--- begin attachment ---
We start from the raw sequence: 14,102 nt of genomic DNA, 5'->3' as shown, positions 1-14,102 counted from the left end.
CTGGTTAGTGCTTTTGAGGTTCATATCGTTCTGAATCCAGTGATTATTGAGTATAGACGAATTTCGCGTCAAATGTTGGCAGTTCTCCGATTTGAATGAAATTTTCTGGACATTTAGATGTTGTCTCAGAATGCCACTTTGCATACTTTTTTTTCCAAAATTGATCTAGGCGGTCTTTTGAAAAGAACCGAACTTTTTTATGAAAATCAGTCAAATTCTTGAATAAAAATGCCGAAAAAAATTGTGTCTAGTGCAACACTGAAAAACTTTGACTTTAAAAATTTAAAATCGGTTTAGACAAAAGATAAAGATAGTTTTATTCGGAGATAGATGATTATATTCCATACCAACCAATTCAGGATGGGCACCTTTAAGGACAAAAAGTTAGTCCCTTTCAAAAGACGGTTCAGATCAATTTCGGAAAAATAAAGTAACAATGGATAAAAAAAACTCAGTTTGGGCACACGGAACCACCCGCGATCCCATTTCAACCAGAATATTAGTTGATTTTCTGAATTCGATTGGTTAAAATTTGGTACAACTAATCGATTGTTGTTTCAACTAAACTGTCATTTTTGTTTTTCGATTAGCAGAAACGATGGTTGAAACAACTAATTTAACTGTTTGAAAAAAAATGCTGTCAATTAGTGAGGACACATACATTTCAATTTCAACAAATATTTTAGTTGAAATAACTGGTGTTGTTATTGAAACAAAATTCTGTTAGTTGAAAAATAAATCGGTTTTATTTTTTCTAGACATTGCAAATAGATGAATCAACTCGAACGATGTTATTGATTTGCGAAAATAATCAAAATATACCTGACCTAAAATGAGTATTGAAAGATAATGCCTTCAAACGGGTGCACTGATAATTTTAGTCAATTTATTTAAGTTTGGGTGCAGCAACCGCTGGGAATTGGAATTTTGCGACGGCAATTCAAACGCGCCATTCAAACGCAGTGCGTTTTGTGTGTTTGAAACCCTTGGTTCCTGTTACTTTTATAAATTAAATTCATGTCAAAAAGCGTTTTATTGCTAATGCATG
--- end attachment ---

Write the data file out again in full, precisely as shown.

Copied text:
We start from the raw sequence: 14,102 nt of genomic DNA, 5'->3' as shown, positions 1-14,102 counted from the left end.
CTGGTTAGTGCTTTTGAGGTTCATATCGTTCTGAATCCAGTGATTATTGAGTATAGACGAATTTCGCGTCAAATGTTGGCAGTTCTCCGATTTGAATGAAATTTTCTGGACATTTAGATGTTGTCTCAGAATGCCACTTTGCATACTTTTTTTTCCAAAATTGATCTAGGCGGTCTTTTGAAAAGAACCGAACTTTTTTATGAAAATCAGTCAAATTCTTGAATAAAAATGCCGAAAAAAATTGTGTCTAGTGCAACACTGAAAAACTTTGACTTTAAAAATTTAAAATCGGTTTAGACAAAAGATAAAGATAGTTTTATTCGGAGATAGATGATTATATTCCATACCAACCAATTCAGGATGGGCACCTTTAAGGACAAAAAGTTAGTCCCTTTCAAAAGACGGTTCAGATCAATTTCGGAAAAATAAAGTAACAATGGATAAAAAAAACTCAGTTTGGGCACACGGAACCACCCGCGATCCCATTTCAACCAGAATATTAGTTGATTTTCTGAATTCGATTGGTTAAAATTTGGTACAACTAATCGATTGTTGTTTCAACTAAACTGTCATTTTTGTTTTTCGATTAGCAGAAACGATGGTTGAAACAACTAATTTAACTGTTTGAAAAAAAATGCTGTCAATTAGTGAGGACACATACATTTCAATTTCAACAAATATTTTAGTTGAAATAACTGGTGTTGTTATTGAAACAAAATTCTGTTAGTTGAAAAATAAATCGGTTTTATTTTTTCTAGACATTGCAAATAGATGAATCAACTCGAACGATGTTATTGATTTGCGAAAATAATCAAAATATACCTGACCTAAAATGAGTATTGAAAGATAATGCCTTCAAACGGGTGCACTGATAATTTTAGTCAATTTATTTAAGTTTGGGTGCAGCAACCGCTGGGAATTGGAATTTTGCGACGGCAATTCAAACGCGCCATTCAAACGCAGTGCGTTTTGTGTGTTTGAAACCCTTGGTTCCTGTTACTTTTATAAATTAAATTCATGTCAAAAAGCGTTTTATTGCTAATGCATG